▪ 23% of reported incidents resulted in prosecution, but not necessarily as a hate crime.
“These crimes happen, but the criminal justice system does not detect them,” Kutateladze warned. “We must find a way to detect them better, because if we don’t, we can’t prevent them.”
Sociological, psychological and cultural factors, as well as people’s immigration status, combine to silence homophobic and transphobic violence suffered by LGBTQ Latino immigrants, experts said.
“There may be fear of the judicial system and LGBTQ people may feel that the criminal justice system will not support them,” explained prosecutor Fernández Rundle. “In addition, some members of the LGBTQ community may not have identified as such with their family and friends, so reporting that they were victims of a hate crime could have profound potential effects.”
Francesco Duberli, executive director of Survivors’ Pathway, a center that provides care services to victims of crime from marginalized populations in Miami, said many Miami-based LGBTQ Latinos emigrated because they were victimized in their home countries. “Justice there didn’t work for them, but became a tool of oppression” he said.
One of the interviewees in the FIU study, for example, said he was physically assaulted by police in the Dominican Republic when he went to the authorities to make a complaint, Kutateladze said.
This internalization of oppression suffered by some immigrants manifests itself in the way the Hispanic LGBTQ community relates to justice in Miami, Duberli said.
“There is a paradox: although we have managed to build a city where we feel safe and welcome as an LGBTQ community, we also live with an extremely sexist and homophobic culture in the immigrant community“, observed Duberli, chairman of the Miami-Dade County Hispanic Affairs Board. “We must address the issue of Latin American immigrant homophobia.”
GENDER IDENTITY IS NOT PROTECTED BY FLORIDA’S HATE CRIMES ACT
Hate crimes in Florida are often not reported significantly, in part because of the stigma they carry associated with, experts argue.
According to FBI statistics for 2018, the most recent year with data available, 141 hate crimes were reported in Florida, compared to 523 and 455 in New York and Texas, respectively, states with similar populations.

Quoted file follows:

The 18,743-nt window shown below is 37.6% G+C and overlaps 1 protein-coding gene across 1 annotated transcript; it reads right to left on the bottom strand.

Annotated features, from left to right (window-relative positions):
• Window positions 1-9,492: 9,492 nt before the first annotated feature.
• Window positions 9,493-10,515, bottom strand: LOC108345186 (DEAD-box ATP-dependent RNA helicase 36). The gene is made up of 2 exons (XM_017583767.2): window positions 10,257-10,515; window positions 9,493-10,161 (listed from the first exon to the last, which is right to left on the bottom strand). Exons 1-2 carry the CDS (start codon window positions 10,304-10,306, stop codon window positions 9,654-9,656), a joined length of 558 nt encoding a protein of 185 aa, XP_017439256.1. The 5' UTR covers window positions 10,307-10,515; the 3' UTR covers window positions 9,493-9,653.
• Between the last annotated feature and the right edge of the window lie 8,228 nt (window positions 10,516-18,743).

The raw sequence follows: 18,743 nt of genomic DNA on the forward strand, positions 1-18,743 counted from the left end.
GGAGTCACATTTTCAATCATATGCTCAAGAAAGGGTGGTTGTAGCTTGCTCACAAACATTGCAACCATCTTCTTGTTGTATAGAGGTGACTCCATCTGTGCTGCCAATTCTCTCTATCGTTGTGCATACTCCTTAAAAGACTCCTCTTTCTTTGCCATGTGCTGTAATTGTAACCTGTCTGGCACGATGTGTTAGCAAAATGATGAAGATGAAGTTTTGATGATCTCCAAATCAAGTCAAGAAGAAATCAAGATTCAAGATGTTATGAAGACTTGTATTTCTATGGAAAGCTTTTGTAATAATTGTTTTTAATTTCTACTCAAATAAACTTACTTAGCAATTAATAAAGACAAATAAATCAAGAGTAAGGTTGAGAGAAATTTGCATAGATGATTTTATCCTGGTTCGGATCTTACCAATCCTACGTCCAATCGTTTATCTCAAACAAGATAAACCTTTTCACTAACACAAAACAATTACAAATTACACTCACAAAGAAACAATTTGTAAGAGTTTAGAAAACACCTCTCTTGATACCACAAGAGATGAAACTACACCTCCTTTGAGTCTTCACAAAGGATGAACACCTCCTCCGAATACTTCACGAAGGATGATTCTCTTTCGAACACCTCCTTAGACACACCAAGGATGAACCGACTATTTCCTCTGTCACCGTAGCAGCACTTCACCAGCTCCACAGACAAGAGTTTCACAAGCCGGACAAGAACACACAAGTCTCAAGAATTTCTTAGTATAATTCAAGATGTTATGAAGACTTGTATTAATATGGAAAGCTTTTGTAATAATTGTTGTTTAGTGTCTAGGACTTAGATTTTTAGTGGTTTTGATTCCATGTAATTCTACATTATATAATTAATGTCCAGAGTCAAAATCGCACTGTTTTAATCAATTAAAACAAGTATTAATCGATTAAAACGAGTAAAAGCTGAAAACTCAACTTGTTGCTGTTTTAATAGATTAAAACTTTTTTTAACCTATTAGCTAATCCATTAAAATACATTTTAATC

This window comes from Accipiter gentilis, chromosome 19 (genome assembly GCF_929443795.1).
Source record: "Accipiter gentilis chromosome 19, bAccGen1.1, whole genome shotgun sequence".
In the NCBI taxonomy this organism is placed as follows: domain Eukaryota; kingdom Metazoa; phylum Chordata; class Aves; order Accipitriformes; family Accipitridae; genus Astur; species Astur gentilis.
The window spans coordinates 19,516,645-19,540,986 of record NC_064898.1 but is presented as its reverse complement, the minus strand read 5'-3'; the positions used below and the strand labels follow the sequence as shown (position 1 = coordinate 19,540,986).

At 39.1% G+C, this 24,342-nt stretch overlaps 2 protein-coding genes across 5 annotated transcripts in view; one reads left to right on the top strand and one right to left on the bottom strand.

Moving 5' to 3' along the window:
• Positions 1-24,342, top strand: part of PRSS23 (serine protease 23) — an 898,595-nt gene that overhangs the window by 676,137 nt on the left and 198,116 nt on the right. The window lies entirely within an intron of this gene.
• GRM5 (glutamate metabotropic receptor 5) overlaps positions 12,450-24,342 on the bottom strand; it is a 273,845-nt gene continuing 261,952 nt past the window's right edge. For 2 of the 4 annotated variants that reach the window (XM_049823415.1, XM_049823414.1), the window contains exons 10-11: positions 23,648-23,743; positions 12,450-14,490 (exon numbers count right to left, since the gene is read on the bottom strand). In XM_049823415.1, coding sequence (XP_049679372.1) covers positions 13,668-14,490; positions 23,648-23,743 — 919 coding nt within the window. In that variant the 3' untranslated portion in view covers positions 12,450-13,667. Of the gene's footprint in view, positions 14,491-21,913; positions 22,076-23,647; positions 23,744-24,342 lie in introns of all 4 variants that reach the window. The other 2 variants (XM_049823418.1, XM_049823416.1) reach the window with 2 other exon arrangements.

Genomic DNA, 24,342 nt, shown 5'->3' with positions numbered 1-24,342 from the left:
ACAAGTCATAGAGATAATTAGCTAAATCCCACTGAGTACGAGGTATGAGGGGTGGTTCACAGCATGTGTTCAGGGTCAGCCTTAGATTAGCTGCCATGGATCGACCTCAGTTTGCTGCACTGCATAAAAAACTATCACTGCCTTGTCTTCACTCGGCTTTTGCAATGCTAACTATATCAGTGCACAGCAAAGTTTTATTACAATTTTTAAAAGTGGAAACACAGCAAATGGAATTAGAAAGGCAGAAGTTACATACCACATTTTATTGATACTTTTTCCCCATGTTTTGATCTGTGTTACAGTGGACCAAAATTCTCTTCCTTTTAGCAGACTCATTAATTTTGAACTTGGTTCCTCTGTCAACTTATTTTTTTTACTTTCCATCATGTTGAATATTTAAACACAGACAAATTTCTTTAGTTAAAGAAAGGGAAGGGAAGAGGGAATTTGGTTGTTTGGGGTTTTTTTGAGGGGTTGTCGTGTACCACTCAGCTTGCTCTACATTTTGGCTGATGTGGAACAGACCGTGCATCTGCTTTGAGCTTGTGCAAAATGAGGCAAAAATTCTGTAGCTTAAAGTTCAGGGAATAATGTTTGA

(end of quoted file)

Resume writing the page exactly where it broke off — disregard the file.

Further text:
“One of the main problems is that gender identity is not protected by Florida’s hate crimes act“, said David Barkey, an anti-defamation league (ADL) attorney. “If someone commits a crime because the victim is transgender, the aggressor cannot be prosecuted for a hate crime for that incident.”
Advocating for changes in the statutes of this state law is one of seven policy recommendations that the study makes to the Miami-Dade Public Prosecutor’s Office and Police. Another proposal is to establish a hate crime detection protocol for 911 operators, patrol officers, detectives and prosecutors.
“If the emergency services do not correct the initial report, leaving evidence that the person became a target for their sexual orientation, they are unlikely to be prosecuted as a hate crime“, Barkey said.
Fernandez Rundle said he plans to establish a special force against hate crimes in the participation of the LGBTQ community and other key participants. He added that another recommendation that can be implemented quickly is to increase the training of justice professionals and the police to identify hate crimes and understand the concerns of LGBTQ victims.
Kutateladze, the author of the study, concluded that many of the municipal police departments in Miami-Dade are “not progressive” on the LGBTQ front. At the same time, the perception of the victims interviewed is that “the police are not interested in LGBTQ issues or do not understand them.”
While his research focused on the LGBTQ collective, “the concerns he raises intersect with multiple races, ethnicities and religions,” Fernandez Rundle said. “Fear of reporting crimes is not an isolated fact of the LGBTQ community.”